— Furthermore, they say, Mississippi's refusal to use all available TANF dollars has repercussions that keep many families in poverty. For example, they note that limited access to affordable child care is one of the largest barriers to full-time unemployment - other states use TANF dollars to help mothers and fathers provide their children with safe child care when they are at work. In Mississippi, 111,860 children are eligible for child care assistance, but only 19,739 children receive it under the state's anti-poverty programs.

"This report highlights the need for an expansion in Mississippi's child care funding because low-income parents can't work and pull themselves out of poverty without access to reliable and consistent assistance," said Carol Burnett, Executive Director of the Mississippi Low-Income Child Care Initiative. "Unfortunately, the federally funded Child Care and Development Fund, which helps to provide vouchers to low-income working parents, is so inadequately funded that vouchers only reach 14% of working families who qualify."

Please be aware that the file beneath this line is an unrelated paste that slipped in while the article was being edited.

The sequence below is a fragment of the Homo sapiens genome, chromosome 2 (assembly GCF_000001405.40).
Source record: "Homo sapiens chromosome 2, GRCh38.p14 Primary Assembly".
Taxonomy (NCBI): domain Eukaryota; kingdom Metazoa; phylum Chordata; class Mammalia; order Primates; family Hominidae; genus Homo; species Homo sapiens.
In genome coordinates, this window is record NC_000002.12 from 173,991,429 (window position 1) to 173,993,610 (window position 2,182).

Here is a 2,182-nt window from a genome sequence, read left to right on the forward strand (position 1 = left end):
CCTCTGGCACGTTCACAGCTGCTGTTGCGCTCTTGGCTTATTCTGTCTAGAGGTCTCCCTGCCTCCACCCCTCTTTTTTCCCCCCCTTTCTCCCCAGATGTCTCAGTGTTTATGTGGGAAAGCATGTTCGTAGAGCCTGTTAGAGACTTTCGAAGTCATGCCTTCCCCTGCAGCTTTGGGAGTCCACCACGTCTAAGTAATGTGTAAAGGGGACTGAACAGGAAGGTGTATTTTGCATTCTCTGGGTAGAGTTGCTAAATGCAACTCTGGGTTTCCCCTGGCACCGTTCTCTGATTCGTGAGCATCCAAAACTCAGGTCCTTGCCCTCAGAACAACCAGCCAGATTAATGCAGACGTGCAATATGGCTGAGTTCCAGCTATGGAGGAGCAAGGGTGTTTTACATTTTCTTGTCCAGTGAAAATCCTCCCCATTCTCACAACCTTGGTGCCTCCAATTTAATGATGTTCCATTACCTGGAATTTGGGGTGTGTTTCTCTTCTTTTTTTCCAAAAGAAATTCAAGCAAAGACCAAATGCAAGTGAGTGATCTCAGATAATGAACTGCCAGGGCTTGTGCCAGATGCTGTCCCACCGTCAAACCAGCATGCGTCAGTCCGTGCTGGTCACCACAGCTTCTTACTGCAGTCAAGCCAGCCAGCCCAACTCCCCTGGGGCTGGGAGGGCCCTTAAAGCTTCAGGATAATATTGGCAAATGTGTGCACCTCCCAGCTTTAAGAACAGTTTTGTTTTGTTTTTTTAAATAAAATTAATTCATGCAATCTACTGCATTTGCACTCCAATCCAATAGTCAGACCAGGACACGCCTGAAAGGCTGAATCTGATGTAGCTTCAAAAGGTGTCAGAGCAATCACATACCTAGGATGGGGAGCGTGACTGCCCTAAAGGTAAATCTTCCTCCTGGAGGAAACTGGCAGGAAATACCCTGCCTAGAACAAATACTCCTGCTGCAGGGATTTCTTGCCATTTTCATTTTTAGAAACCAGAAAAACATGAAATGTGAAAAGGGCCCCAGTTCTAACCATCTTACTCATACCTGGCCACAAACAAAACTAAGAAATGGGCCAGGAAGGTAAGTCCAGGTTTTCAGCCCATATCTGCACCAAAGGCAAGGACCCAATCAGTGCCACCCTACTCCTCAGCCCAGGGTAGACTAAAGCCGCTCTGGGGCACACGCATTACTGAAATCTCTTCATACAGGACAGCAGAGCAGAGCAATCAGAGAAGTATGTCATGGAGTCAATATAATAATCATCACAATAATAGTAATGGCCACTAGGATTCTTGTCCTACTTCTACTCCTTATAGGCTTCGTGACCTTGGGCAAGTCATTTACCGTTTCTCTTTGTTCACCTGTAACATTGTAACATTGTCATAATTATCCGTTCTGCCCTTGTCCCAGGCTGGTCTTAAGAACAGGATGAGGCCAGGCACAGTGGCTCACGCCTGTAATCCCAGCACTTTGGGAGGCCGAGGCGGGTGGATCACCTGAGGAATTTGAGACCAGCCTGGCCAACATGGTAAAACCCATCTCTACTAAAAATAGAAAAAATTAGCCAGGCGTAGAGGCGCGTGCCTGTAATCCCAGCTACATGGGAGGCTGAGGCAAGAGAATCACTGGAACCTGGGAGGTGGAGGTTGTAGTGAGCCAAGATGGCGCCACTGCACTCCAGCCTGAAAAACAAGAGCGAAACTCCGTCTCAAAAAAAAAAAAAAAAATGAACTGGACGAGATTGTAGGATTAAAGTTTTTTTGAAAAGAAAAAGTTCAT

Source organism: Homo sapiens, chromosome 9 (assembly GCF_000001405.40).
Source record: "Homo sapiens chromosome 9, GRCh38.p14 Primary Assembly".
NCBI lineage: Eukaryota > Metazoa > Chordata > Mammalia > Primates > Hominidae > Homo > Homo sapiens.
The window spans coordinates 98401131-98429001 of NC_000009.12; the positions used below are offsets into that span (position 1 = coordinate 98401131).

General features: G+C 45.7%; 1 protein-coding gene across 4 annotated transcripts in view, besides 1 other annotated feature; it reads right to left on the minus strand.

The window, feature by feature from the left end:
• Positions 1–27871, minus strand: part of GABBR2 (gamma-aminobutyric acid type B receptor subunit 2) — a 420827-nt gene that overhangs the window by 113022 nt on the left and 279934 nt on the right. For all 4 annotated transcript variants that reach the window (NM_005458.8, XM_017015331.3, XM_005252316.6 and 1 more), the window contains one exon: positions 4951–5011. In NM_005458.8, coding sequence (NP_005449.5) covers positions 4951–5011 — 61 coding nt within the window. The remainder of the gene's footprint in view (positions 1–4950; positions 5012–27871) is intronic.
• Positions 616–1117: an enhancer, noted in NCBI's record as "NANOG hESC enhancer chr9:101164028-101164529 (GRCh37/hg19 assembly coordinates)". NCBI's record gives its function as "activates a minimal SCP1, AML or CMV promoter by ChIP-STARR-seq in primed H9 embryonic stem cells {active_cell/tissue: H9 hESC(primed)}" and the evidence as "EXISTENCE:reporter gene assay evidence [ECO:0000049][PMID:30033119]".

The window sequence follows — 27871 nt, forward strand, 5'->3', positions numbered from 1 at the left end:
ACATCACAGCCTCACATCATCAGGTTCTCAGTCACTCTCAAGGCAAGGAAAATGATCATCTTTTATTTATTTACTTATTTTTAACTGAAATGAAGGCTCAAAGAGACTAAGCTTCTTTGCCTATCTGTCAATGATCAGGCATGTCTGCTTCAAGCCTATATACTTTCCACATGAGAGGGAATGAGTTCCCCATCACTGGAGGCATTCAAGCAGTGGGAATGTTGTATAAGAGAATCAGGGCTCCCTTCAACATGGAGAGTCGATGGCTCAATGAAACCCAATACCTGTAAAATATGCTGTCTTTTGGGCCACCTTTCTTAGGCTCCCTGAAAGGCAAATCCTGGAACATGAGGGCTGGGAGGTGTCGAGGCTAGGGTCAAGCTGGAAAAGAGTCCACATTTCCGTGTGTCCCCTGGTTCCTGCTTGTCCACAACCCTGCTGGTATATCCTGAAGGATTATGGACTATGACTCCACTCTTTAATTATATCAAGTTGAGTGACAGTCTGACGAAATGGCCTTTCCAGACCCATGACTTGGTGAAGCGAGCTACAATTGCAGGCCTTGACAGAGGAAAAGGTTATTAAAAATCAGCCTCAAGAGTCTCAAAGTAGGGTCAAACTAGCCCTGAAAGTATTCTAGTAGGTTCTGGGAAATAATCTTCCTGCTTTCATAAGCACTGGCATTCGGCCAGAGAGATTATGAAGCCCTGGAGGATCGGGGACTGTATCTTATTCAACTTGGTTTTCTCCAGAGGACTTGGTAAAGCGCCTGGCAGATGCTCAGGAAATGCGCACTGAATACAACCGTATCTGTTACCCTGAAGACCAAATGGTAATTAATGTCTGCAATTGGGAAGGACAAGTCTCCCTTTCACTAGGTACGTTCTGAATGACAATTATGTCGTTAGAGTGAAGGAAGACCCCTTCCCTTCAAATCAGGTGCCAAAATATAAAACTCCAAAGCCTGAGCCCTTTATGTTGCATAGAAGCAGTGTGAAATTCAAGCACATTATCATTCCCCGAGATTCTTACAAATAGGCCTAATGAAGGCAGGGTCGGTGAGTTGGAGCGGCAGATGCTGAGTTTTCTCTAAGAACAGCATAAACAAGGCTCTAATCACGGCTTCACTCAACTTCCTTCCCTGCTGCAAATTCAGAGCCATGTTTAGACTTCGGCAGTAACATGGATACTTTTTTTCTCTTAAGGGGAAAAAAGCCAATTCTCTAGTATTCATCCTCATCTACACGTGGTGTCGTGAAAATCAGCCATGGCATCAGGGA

— Mississippi anti-poverty advocates were particularly critical of the failure of programs such as Temporary Assistance for Needy Families (TANF), which has suffered due to block-grant funding by Congress. They note that although Mississippi has the nation's highest poverty rate, only 8 in 100 Mississippians living below the poverty line actually receive assistance through TANF. And even as Mississippi remains stuck in poverty, reports show that in 2015 alone, Mississippi refused to draw down $35 million of the $86 million TANF block grant funding available that year.

— Furthermore, they say, Mississippi's refusal to use all available TANF dollars has repercussions that keep many families in poverty. For example, they note that limited access to affordable child care is one of the largest barriers to full-time unemployment - other states use TANF dollars to help mothers and fathers provide their children with safe child care when they are at work. In Mississippi, 111,860 children are eligible for child care assistance, but only 19,739 children receive it under the state's anti-poverty programs.